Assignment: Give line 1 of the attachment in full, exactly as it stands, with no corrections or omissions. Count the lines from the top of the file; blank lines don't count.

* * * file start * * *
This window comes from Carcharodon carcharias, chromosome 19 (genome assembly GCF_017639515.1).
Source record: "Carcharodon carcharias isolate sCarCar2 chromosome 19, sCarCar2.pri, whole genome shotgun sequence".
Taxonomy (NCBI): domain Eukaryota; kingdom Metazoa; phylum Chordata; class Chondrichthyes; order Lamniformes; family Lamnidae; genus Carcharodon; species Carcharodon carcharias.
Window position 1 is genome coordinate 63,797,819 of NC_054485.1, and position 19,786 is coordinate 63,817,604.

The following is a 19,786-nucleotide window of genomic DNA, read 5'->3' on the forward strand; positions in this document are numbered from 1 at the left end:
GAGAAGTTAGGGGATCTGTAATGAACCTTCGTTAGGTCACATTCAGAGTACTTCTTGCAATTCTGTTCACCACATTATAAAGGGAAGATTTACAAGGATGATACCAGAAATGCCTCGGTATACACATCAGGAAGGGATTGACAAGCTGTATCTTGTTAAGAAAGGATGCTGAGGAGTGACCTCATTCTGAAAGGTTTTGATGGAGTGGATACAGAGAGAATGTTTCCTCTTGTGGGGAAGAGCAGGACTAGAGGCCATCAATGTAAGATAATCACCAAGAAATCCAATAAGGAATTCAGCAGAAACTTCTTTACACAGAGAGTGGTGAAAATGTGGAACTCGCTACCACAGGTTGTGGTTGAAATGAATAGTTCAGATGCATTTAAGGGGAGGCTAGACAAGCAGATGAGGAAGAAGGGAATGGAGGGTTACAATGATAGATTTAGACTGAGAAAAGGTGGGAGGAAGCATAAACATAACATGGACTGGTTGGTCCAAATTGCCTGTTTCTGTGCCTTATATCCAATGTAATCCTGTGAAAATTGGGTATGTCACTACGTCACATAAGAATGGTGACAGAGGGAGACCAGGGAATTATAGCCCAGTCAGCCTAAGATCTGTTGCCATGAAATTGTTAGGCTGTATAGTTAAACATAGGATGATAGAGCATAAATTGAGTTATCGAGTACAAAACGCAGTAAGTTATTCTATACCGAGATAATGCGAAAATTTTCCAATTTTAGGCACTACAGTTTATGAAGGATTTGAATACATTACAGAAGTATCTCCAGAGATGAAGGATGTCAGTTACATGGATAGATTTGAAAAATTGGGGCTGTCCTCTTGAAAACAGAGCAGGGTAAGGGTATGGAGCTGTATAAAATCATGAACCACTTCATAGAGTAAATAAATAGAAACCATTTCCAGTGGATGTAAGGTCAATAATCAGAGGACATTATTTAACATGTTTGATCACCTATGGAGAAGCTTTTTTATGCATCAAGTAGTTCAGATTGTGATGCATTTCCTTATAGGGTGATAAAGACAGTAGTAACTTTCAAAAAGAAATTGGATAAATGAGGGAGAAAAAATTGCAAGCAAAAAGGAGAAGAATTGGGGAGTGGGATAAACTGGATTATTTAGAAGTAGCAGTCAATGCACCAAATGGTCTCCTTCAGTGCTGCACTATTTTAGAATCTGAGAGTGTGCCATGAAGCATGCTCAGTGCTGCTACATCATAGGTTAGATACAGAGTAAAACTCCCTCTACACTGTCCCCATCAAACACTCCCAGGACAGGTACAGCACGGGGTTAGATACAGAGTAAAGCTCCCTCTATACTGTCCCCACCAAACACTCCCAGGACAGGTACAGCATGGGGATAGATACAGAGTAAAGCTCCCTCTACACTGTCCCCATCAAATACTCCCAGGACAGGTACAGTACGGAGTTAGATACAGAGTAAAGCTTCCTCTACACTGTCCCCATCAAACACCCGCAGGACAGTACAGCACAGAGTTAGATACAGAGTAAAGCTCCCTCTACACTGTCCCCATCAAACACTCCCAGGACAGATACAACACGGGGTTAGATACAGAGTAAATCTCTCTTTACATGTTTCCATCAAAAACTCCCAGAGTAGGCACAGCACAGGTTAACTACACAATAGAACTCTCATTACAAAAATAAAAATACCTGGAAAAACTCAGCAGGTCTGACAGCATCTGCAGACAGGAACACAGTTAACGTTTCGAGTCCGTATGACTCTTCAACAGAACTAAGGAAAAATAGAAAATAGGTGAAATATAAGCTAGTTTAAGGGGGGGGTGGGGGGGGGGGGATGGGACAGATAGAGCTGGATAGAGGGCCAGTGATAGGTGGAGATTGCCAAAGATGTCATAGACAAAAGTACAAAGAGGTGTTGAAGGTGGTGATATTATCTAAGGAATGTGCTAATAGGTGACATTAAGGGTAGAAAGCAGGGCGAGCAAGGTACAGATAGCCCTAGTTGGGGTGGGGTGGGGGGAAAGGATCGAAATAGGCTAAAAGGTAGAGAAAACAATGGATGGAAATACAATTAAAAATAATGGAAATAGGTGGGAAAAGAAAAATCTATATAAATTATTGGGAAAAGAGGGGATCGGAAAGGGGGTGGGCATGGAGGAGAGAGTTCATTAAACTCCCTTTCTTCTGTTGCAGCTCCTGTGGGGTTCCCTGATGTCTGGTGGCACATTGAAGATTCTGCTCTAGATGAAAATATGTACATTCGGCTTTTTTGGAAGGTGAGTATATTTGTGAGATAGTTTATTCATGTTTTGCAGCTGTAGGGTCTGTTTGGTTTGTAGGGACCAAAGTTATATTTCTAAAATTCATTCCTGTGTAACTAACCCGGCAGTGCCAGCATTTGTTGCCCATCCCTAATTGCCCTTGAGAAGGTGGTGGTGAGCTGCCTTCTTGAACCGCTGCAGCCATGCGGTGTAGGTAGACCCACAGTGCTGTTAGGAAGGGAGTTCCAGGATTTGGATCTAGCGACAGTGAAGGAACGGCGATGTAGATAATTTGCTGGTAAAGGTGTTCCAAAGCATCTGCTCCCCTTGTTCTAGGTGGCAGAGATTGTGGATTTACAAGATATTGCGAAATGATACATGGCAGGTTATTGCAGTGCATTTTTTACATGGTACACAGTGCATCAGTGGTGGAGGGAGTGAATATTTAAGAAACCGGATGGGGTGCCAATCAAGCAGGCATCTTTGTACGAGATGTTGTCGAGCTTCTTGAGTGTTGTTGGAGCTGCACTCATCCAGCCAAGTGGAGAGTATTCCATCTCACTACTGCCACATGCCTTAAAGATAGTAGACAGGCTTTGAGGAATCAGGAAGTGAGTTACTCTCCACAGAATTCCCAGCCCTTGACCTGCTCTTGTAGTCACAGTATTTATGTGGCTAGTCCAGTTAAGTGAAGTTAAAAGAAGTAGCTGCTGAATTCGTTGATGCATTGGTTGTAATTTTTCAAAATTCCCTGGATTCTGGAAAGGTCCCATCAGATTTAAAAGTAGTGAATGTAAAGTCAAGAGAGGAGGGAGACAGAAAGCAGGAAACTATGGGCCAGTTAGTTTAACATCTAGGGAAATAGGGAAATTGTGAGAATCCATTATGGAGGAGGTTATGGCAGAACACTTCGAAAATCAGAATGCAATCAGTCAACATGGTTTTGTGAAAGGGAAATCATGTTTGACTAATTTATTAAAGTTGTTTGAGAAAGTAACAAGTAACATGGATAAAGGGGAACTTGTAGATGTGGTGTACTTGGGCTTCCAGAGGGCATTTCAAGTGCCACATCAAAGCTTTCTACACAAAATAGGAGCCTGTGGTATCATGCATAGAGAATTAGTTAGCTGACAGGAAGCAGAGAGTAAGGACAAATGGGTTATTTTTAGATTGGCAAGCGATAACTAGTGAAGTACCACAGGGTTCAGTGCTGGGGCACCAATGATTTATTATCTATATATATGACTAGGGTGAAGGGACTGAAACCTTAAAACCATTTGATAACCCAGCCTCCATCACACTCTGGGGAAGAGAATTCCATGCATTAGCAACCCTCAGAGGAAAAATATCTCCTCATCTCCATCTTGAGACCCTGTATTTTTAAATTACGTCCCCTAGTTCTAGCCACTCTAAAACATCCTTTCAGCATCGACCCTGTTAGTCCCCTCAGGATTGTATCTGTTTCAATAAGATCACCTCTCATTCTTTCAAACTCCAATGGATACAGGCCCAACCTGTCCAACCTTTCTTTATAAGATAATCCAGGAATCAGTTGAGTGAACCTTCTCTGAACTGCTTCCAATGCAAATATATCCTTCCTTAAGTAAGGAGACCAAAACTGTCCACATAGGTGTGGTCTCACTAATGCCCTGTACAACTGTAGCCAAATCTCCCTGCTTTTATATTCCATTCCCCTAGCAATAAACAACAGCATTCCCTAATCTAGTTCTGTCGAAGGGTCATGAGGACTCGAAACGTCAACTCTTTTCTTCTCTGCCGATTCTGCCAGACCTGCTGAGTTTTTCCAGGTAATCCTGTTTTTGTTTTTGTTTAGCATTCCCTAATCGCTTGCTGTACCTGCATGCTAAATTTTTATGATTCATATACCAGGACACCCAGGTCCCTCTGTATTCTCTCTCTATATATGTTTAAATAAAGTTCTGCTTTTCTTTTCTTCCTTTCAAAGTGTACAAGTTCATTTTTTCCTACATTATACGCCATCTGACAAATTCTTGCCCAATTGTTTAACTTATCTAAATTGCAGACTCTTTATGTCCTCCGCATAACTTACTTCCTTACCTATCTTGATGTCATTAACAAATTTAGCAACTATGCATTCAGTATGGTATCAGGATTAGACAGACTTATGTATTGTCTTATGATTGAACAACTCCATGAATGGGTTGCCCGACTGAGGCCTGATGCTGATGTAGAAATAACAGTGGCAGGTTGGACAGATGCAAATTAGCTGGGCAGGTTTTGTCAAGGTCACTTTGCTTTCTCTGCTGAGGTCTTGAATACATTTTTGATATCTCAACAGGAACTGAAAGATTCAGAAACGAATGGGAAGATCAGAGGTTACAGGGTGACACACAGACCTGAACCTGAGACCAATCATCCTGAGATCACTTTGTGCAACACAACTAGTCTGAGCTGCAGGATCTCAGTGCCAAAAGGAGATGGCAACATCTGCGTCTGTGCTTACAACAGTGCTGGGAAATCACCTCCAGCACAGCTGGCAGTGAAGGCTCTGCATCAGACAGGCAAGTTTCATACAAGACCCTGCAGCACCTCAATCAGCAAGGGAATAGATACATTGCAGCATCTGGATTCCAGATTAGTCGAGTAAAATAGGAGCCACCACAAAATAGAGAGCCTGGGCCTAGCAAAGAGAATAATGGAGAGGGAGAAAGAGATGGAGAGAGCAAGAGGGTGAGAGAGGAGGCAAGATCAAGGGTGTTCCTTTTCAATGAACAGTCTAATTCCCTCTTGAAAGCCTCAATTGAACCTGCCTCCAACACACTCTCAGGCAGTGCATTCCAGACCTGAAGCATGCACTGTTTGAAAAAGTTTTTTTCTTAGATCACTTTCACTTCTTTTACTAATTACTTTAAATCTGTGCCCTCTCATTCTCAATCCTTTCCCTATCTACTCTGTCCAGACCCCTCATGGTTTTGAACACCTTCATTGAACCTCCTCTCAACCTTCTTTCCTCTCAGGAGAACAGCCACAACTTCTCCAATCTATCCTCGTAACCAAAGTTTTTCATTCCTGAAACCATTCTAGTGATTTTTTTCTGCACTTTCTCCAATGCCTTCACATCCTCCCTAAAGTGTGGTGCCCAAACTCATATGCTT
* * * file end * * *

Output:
This window comes from Carcharodon carcharias, chromosome 19 (genome assembly GCF_017639515.1).